The high school was, in many respects, the centerpiece of black education in Little Rock and was undoubtedly the best black public school in the state. Although it included a vocational department, the emphasis was on a college-preparatory, classical curriculum that included literature, foreign languages, science, and social science taught by a highly qualified faculty.
Among these was William Pickens of the class of who graduated, Phi Beta Kappa, from Yale and later won fame as an educator, writer, and official of the National Association for the Advancement of Colored People. Both returned to Little Rock, one to become a teacher and later a businessman and the other to practice medicine in the city for a half century. Whites in Little Rock, no less than those elsewhere in the United States, were rarely inclined to think in terms of a stratified black society across the color line.
Reluctant to move beyond vague generalities about the black class structure, whites tended to classify African Americans as "good Negroes" or "bad Negroes" or to designate, for one reason or another, certain individuals and families as exceptional. Even though whites obviously knew that not all blacks were alike, no matter how often they voiced such a sentiment, they undoubtedly would have expressed dismay, even disbelief, at any suggestion that a well-defined class hierarchy existed in Little Rock's black community.
Such a suggestion, on the contrary, would have come as no revelation to William Grant Still's parents. Income, education, occupation, and other indices traditionally used to define the white class structure have proved to be inadequate in explaining the social hierarchy that evolved among African Americans in the decades after Emancipation. More subjective considerations related to historical experience and traditions and to a color-conscious, dominant society figured significantly in determining the contours of the black class structure.
Much of what accounted for status and prestige in the black community had no counterpart in white society, because status and prestige among blacks were in large part bound up with their experience with slavery—their particular place in the slave system, their role in opposing it, and the extent to which their families had been free from it.
In parts of the antebellum South, especially along the Atlantic and Gulf coasts, there developed elites made up of free mulatto families who in some cases were slave owners. Such elites as flourished in Charleston, Savannah, Pensacola, Mobile, and New Orleans did not exist in antebellum Arkansas or its capital city.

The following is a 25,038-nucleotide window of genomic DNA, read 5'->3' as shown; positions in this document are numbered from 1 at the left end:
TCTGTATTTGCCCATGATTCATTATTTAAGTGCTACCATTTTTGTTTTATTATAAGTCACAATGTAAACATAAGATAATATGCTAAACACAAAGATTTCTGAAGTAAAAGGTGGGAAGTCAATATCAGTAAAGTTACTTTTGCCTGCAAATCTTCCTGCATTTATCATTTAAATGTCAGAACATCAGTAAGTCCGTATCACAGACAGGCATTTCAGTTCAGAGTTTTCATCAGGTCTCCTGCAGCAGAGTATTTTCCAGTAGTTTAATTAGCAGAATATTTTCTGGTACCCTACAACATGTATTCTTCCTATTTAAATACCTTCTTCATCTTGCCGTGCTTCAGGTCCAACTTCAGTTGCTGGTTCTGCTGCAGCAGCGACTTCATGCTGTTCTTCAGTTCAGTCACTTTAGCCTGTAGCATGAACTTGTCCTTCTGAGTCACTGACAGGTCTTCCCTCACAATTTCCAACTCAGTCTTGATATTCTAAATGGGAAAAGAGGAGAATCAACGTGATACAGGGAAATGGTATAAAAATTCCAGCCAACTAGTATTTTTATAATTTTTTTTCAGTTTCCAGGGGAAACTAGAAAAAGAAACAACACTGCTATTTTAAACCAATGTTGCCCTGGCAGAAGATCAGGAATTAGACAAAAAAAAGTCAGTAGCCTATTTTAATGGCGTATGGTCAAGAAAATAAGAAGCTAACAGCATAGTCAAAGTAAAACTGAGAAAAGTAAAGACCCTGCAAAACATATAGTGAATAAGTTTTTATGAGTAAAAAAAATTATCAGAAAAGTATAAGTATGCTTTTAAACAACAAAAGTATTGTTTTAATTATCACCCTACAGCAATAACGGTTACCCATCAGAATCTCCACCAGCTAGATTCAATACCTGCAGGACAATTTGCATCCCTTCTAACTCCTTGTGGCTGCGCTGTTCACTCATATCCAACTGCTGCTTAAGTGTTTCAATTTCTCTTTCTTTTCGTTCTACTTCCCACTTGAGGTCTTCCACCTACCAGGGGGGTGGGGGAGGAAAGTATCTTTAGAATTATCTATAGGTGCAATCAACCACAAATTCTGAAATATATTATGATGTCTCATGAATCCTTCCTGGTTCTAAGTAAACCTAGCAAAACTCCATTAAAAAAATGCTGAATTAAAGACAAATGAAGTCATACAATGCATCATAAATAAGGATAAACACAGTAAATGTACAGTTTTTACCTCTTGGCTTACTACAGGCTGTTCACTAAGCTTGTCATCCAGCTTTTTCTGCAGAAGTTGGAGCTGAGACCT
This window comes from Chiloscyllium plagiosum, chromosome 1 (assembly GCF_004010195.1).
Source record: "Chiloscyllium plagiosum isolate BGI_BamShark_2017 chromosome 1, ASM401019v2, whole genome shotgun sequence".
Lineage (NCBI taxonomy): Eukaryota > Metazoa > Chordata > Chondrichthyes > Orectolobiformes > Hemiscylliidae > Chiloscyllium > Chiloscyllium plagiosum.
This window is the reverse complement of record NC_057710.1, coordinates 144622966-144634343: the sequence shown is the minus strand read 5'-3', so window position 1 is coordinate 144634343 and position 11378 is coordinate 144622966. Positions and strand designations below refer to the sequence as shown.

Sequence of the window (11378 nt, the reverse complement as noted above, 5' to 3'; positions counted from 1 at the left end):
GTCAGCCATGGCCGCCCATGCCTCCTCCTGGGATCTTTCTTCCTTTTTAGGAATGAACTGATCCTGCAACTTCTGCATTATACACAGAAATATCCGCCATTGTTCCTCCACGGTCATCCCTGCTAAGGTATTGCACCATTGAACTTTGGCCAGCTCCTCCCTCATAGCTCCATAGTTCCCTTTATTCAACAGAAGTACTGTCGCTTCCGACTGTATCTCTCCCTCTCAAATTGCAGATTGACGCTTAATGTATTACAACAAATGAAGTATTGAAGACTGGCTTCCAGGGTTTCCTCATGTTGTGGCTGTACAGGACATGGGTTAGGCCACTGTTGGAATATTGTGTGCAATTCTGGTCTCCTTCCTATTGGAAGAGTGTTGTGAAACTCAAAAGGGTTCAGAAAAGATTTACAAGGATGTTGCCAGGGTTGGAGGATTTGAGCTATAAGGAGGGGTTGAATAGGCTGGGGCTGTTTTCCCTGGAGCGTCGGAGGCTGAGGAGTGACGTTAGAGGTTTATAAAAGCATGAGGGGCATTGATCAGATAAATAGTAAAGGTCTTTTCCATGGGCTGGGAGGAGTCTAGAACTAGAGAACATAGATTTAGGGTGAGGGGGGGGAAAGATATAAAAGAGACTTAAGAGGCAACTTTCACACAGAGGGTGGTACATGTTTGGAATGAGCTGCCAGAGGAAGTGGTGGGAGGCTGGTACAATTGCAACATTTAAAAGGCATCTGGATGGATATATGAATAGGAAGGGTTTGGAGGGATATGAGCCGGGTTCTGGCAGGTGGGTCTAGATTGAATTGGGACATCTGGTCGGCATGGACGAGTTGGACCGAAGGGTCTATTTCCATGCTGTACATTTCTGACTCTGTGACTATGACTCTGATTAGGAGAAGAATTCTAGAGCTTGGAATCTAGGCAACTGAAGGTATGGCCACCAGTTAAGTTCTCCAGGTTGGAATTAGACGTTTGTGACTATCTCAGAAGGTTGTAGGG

The Adventures of Tom Sawyer Quotes
Smith, and the Ish and Gillam families, who settled in the city during or shortly after Reconstruction. A member of the city's postwar black elite whose forebears enjoyed the status of "privileged" slaves in antebellum Little Rock recalled that "class distinction" existed among slaves "perhaps to a greater extent than among white people.
Reflecting their concerns with social ritual, E. Woods, the principal of a black school in Little Rock, lectured widely on etiquette and in produced a full-length etiquette guide, The Negro in Etiquette: This group formed the lower class in the black community. As elsewhere at the time, the city's black class structure resembled a pyramid: The black upper class in Little Rock always exhibited a degree of flexibility that allowed admission to those who, unable to claim old-resident status, possessed other essential qualifications.
Although wealth was a stratifier, it alone did not ensure one a place at the top of the class structure.
William Grant Still
For example, John E. To a remarkable degree the city's black upper class constituted an educational elite, composed of those possessing a tradition of literacy or advanced education.
Various members of the Ish, Rector, Gillam, and Andrews families were identified at some point in their careers with either the colleges or the public schools in the city. Conspicuous among this educational elite was Charlotte Andrews Stephens, an Oberlin graduate who was a teacher in Little Rock for seventy years. She, along with Mary Speight, the wife of the detective, Marietta Ish, Carrie Still Shepperson, and various other teachers and school administrators, possessed enormous prestige and influence in black Little Rock.